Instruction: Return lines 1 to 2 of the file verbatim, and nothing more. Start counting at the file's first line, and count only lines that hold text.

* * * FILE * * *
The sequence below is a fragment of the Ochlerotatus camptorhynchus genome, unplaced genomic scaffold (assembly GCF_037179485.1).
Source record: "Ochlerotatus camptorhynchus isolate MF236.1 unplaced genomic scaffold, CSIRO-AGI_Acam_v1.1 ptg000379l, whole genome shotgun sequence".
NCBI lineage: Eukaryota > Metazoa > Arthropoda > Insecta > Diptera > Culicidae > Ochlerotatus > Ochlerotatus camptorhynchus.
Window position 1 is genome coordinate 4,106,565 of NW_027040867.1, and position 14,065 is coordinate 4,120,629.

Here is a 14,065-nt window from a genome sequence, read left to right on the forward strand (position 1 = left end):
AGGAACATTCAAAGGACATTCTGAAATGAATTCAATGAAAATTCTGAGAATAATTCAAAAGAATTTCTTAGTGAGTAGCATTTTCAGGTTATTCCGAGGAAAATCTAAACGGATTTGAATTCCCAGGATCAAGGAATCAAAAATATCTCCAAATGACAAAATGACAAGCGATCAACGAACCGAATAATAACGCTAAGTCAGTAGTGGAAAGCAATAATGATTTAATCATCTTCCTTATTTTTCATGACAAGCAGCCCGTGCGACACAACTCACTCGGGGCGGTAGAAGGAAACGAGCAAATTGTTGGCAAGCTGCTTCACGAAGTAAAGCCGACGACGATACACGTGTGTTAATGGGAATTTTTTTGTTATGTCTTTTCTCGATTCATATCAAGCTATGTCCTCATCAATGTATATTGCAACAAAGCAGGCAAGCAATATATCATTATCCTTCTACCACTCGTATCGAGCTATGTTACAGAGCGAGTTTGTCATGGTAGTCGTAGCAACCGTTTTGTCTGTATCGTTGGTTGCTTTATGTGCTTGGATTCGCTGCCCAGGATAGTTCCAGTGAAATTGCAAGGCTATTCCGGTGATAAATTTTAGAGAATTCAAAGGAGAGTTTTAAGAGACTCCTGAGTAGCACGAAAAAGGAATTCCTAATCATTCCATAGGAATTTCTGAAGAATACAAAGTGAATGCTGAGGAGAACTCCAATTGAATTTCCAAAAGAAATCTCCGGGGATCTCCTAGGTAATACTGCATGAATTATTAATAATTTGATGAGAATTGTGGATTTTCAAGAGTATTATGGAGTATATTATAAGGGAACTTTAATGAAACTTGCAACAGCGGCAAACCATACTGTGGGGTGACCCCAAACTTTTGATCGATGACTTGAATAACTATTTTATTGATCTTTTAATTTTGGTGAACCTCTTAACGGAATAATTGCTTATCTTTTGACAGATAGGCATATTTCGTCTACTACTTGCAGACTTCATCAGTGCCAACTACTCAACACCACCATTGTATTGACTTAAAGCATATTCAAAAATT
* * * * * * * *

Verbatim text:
The sequence below is a fragment of the Ochlerotatus camptorhynchus genome, unplaced genomic scaffold (assembly GCF_037179485.1).
Source record: "Ochlerotatus camptorhynchus isolate MF236.1 unplaced genomic scaffold, CSIRO-AGI_Acam_v1.1 ptg000379l, whole genome shotgun sequence".